2020 and COVID 19 has also changed my reading habits. My book club, which had run for almost 20 years (there’s always a debate over our start date), decided not to meet until things settled down. Of course, that hasn’t happened. No one suggested we meet online. I don’t think any of us had the energy, or the desire, to figure out how to make it happen.
I’m finding that’s okay with me. I’m enjoying reading what I want at my own pace without stressing over having to read a book I don’t want to read or choosing one that no one else would find interesting. A break from reading a book club pick each month has allowed me to focus on reading more Canadian fiction with a focus on Indigenous, Black and writers of colour as a way to diversify my reading.
You can read the results of my 2019 Reading Challenge here.
A Classic: My thought was to listen to Rebecca by Daphne du Maurier on audiobook. Then the Netflix adaptation came out and, well…I watched it instead.
A Historical: Wolf Winter by Cecilia Ekback. You can read my review here.
A Cookbook: Didn’t happen. But I have one in mind for 2021.
An Indigenous Author: I read several great books. My favourite was Empire of Wild by Cherie Dimaline. You can read my review here. Followed closely by Moon Of The Crusted Snow by Waubgeshig Rice (Dystopian/Horror) which I really liked but which freaked me out. Followed closely by Maggie Blackbird, Indigenous Canadian romance writer.
A Romance: I read several, because…pandemic. A lot of old school Sandra Brown and Nora Roberts because those books are my jam. But I also read The Kiss Quotient by Helen Hoang and loved it.
A Graphic Novel: I bought one, but I haven’t read it. Yet!
A Science Fiction Novel: Also, didn’t happen. Don’t even have one in mind. Definitely could use some recommendations as I don’t even know where to really start.
A Book of Poetry: I have one…will read it in 2021.
A Non-Fiction Book: Searching for Sunday by Rachel Held Evans. I can’t say enough good things about her writing and how it speaks to me. I’m still crushed by her sudden passing in 2019.
A Canada Reads Book: So…I picked Small Game Hunting at the Local Coward’s Gun Club by Megan Gail Coles. Then the pandemic hit and I could tell by page ten it wasn’t going to happen. Not that it wasn’t a fabulously written book but I knew it was going to be intense and I just didn’t have it in me. Luckily, I’d already read Son of a Trickster by Eden Robinson, which I loved.
A Memoir: Mistakes to Run With by Yasuko Thanh. It was raw, honest and articulate. Highly recommend.
A Young Adult: I know I’m late to the party, but I finally read The Hate U Give by Angie Thomas and wished I’d read it sooner because it’s such a great book.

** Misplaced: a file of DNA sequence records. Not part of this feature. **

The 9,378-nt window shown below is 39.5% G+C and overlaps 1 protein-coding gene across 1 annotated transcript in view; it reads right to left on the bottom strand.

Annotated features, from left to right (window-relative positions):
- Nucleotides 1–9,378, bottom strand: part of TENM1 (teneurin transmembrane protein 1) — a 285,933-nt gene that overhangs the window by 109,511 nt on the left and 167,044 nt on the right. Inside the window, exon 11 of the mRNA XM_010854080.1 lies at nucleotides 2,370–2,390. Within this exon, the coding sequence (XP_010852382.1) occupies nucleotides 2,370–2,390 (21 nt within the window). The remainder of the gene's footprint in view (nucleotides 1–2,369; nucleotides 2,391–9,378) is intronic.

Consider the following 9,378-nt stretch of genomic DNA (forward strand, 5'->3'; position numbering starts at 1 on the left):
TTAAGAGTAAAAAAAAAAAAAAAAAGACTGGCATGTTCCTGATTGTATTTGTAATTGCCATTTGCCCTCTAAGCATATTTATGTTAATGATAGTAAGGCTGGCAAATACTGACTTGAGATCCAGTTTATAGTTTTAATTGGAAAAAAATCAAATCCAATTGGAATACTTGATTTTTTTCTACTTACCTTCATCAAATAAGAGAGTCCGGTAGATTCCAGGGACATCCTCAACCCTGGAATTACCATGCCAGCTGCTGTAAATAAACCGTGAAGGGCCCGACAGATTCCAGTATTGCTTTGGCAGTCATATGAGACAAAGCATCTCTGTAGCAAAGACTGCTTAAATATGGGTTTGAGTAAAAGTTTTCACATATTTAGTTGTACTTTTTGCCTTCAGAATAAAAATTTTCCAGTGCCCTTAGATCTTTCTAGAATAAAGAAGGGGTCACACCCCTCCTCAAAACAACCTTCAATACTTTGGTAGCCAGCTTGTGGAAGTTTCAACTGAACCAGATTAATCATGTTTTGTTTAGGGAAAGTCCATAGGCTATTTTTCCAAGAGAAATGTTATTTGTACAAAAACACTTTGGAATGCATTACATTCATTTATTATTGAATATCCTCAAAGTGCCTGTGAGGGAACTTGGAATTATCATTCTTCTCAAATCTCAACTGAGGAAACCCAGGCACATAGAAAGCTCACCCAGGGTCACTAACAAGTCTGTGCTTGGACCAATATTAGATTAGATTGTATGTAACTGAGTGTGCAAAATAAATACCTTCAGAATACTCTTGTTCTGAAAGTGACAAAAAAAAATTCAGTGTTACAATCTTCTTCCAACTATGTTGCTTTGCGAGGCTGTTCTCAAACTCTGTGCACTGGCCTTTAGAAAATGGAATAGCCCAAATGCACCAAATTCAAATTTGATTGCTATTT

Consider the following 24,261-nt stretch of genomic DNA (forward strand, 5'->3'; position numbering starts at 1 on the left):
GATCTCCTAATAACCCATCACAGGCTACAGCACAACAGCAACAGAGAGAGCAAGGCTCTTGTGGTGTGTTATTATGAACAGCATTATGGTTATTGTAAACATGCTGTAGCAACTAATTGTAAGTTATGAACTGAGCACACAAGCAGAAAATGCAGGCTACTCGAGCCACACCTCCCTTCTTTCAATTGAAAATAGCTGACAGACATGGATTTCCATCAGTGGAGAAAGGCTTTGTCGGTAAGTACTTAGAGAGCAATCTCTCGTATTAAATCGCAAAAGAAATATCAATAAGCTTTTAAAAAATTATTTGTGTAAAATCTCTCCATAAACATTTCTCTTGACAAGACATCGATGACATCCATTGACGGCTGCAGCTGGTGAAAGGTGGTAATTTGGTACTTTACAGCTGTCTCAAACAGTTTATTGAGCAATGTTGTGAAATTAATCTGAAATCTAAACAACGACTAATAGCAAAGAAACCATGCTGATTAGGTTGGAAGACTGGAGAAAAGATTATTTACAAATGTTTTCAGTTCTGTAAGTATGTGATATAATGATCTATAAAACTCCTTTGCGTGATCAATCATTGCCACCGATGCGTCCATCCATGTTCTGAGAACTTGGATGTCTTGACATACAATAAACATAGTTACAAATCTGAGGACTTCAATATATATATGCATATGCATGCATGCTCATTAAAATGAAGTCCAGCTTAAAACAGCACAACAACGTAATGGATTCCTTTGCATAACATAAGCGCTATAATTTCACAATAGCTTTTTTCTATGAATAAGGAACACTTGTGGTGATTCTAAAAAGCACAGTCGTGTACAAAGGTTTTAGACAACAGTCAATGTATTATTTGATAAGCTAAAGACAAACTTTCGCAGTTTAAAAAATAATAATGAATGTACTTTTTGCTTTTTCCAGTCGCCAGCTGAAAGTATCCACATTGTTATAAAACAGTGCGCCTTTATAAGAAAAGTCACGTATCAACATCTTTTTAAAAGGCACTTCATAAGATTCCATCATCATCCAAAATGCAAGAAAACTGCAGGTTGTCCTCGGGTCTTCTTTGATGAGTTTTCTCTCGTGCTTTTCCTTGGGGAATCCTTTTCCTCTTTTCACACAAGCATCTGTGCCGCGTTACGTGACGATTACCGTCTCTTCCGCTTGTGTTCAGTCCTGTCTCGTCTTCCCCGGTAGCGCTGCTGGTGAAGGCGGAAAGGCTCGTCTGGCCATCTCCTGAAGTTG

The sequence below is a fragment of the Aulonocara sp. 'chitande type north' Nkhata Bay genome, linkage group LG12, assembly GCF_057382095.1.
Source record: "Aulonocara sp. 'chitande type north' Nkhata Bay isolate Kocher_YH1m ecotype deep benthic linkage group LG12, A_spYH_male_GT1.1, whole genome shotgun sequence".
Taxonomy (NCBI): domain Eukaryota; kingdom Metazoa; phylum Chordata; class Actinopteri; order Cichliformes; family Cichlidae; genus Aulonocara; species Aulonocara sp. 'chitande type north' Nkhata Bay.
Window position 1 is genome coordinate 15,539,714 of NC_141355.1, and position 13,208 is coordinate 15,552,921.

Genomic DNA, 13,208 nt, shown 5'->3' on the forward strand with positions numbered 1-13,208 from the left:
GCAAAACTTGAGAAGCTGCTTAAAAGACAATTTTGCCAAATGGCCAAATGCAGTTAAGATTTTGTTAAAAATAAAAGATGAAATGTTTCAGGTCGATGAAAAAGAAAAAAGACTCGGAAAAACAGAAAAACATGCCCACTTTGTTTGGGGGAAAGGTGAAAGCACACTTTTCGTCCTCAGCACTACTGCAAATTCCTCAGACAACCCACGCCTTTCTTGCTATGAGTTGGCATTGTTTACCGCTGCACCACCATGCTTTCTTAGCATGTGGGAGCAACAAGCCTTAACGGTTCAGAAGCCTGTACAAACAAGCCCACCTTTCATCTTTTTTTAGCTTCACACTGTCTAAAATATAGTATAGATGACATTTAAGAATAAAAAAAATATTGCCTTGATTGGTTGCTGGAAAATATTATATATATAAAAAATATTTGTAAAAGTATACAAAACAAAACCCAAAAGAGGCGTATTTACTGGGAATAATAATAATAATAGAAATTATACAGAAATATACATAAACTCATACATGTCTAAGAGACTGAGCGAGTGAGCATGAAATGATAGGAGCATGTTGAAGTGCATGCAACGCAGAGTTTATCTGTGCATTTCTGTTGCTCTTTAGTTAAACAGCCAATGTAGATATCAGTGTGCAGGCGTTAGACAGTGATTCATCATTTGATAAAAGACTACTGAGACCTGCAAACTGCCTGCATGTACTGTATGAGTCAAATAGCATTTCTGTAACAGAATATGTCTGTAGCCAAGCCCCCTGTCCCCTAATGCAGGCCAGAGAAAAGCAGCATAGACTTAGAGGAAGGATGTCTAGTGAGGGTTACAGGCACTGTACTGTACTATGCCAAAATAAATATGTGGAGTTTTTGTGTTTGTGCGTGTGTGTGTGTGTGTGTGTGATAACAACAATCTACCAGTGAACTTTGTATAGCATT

There you have it. I think I had a pretty successful reading year, despite finding it difficult to focus at times.
I’d love to hear about other reading challenges you did this year. Or if you have any reading recommendations, I’d love to hear those too.
It’s October and the temperatures and cooling down. I’m enjoying the moment and the last of the fall days. Being able to be outside these last four months has been a lifesaver. Hopefully, October will see lots of backyard fires, blankets and cups of tea under the Big Dipper and the North Star.
Fall is raking leaves, blowing out sprinklers, cleaning out flower pots. I love fall, but it can be short in this part of the world. Winter is on the horizon. I even ordered a new winter coat yesterday. I’m determined to spend more time outside this winter.
Somehow fall also means organizing to me. Watching The Home Edit on Netflix was timely incentive. I’ve tackled the storage area in the basement and gotten rid of the first of the things that need to be recycled or taken to the dump and put together a donation pile.
Just when you think you have nothing left to lose, they come for your dreams.
Humanity has nearly destroyed its world through global warming, but now an even greater evil lurks. The indigenous people of North America are being hunted and harvested for their bone marrow, which carries the key to recovering something the rest of the population has lost: the ability to dream. In this dark world, Frenchie and his companions struggle to survive as they make their way up north to the old lands. For now, survival means staying hidden – but what they don’t know is that one of them holds the secret to defeating the marrow thieves.
I’m one of those people that love to read dystopian books, even in the midst of a pandemic. I LOVED this book. There is a reason this book has won or been shortlisted for many awards. Though The Marrow Thieves is a young adult book, it’s also a book for all ages. Set in a near future ravaged by pollution and climate change. it’s the story of group of Indigenous companions who struggle to make their way north while being hunted for their marrow, their very essence, by white people who have lost the ability to dream and their humanity.
Each member of the tight knit group of characters has a coming-to story, a harrowing tale of what they survived before they found the group. By witnessing their stories, we learn how the destruction of the world began and what lengths people will go to save their way of life. Both the hunted and the hunter. A talented writer, Cherie Dimaline has a way with words. With storytelling. With craft.
It is gripping, and bleak, and enlightening. But hopeful. Dark, but somehow full of colour.
“‘Dreams get caught in the webs woven in your bones. That’s where they live, in that marrow there.’”
Miig, The Marrow Thieves
Until next time…
Do you like to organize your spaces? Have you watched The Home Edit? Or read The Marrow Thieves? What did you think?